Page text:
The fascinating gestures I was taught during the workshop are the same ones used to produce all Inaniwa udon to be found in Japan. They are still made by hand, following this same process passed on from generation to generation for centuries. Of course, the expert hands that have been practicing for years can repeat these gestures with an impressive dexterity and fast pace. I could witness my teacher performing these gestures. But even if you do not take part in a workshop, you can still get a chance to witness Sato Yosuke’s craftsmen working in the factory. Large windows allow everyone to watch inside the workspace the craftsmen making Inaniwa udon. Unfortunately for me, I was at the Sato Yosuke shop on a Sunday, when the factory is closed.
To finish: a tasting session
After discovering the different steps of Inaniwa udon making, I was curious to finally taste this famous dish, popular all over Japan. And the good news is Sato Yosuke’s shop comes with a restaurant where you can enjoy a plate of Inaniwa udon, homemade on the spot.
And the Inaniwa udon live up to their reputation, leaving a great sensation in mouth. Smooth and soft, their thinness make them very different from the other udon you can taste in Japan. There are two ways to enjoy Inaniwa udon. With the first one, you will have to dip the noodles in a small bowl of sauce made form soy or sesame, before eating them. This way, the noodles don’t sit for too long in the sauce and maintain all their flavor and firmness. It is a great way to try various types of sauces during one meal. A cold dish which is ideal during summer.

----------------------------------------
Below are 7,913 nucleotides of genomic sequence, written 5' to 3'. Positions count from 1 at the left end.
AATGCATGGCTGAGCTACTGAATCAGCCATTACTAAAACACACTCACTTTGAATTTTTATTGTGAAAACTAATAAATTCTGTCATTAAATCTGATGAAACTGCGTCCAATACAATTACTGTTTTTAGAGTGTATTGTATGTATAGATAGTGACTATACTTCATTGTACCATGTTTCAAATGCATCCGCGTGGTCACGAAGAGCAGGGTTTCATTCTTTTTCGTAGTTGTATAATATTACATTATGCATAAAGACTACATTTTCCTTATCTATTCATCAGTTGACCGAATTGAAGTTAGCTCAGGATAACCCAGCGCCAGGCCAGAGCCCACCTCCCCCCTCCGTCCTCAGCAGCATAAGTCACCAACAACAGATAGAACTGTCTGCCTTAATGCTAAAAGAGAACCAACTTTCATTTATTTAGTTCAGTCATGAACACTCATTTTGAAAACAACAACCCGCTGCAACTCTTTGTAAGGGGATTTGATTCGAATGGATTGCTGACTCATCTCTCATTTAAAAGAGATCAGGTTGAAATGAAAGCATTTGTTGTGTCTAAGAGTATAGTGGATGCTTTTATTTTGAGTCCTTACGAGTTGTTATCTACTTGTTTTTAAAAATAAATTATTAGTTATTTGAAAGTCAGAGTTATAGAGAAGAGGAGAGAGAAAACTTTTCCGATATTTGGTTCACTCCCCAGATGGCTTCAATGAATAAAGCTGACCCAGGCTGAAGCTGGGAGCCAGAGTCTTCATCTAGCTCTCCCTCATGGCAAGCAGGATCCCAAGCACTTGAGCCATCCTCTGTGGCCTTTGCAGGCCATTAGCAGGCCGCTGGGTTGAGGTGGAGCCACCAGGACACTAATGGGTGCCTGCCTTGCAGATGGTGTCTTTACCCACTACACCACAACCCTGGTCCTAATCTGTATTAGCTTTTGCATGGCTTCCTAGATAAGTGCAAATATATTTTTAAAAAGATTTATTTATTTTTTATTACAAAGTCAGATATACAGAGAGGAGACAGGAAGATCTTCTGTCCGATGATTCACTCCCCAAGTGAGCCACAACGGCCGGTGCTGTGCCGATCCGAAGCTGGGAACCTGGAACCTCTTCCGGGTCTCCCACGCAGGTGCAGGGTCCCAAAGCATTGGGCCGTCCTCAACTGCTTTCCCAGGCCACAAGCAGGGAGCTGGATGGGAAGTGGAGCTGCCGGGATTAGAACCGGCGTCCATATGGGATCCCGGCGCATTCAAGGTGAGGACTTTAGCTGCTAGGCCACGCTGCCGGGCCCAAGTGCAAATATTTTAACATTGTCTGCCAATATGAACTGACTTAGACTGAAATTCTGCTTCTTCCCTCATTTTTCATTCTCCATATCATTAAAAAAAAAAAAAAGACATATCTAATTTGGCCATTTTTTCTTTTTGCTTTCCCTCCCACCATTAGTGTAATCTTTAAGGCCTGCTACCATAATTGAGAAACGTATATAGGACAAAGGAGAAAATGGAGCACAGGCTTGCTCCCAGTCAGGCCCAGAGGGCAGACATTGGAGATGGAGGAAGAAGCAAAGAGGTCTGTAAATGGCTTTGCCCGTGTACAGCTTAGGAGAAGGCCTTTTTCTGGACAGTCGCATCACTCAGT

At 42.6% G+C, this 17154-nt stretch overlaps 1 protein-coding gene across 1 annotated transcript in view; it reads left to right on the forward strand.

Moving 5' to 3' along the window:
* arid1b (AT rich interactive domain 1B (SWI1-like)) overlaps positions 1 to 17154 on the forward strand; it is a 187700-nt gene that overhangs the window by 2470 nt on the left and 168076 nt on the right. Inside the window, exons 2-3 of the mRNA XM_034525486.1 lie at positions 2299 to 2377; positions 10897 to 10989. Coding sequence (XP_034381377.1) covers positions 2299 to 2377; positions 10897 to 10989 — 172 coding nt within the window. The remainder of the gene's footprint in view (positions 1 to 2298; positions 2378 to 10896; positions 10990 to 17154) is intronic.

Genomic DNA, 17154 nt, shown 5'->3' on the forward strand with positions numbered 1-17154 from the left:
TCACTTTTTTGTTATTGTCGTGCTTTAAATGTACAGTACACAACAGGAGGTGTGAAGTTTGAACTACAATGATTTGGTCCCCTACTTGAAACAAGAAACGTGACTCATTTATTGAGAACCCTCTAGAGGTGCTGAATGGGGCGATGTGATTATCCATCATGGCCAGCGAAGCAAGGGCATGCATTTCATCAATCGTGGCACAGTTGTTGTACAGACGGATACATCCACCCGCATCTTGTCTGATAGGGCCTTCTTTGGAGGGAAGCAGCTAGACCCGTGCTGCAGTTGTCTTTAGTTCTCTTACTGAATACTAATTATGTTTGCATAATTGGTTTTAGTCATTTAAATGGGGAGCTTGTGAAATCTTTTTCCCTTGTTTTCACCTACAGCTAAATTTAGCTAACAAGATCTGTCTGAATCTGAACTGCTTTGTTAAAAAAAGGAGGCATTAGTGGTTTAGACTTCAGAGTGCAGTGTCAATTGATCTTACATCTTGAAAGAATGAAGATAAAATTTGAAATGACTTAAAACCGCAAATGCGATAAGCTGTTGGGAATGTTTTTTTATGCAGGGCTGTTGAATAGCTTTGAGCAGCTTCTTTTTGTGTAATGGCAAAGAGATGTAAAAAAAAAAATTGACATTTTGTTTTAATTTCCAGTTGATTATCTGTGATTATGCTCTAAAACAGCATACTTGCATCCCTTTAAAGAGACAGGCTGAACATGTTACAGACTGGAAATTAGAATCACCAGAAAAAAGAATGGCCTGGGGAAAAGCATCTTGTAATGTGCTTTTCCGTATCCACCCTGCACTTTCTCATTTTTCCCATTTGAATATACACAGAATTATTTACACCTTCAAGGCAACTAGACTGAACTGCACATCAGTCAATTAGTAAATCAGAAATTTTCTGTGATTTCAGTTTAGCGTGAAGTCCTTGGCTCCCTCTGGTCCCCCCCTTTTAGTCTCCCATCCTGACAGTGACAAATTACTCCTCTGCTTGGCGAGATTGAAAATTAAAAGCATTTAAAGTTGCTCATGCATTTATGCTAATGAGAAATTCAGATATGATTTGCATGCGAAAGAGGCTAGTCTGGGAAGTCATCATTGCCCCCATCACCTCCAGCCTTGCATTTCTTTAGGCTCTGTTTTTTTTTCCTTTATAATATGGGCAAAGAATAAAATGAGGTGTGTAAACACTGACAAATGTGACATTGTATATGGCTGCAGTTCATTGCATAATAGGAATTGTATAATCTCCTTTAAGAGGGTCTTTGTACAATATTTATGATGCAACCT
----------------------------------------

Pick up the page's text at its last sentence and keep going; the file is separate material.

But you can also enjoy the noodles in a broth. The broth’s taste is rather subtle and does not overshadow the udon’s taste. This hot dish is ideal to warm up on a cold winter evening.
Getting to Sato Yosuke
To reach Sato Yosuke in Yuzawa, take a bus at the stop located in front of Yuzawa train station then get on the Ugo Kotsu bus towards Oyasu and stop at Inaniwa naka machi, which is just next to the shop. This trip costs 660 yen.
The workshop costs 1000 yen and you will get to choose whether you pick up the udon you made on the spot a few days later or have them sent. To give you an idea of the pricing, having the udon sent to Tokyo costs 970 yen.
|Category||Restaurant and workshop|
|Address||Inaniwa-80 Inaniwacho, Yuzawa, Akita Prefecture 012-0107|
Inaniwa-80 Inaniwacho, Yuzawa, Akita Prefecture 012-0107
|Opening Hours||11:00 -15:00|
|Price Range||1000 yens for the workshop + shipping cost|
Original text: Joachim Ducos
Translation: Marion Pont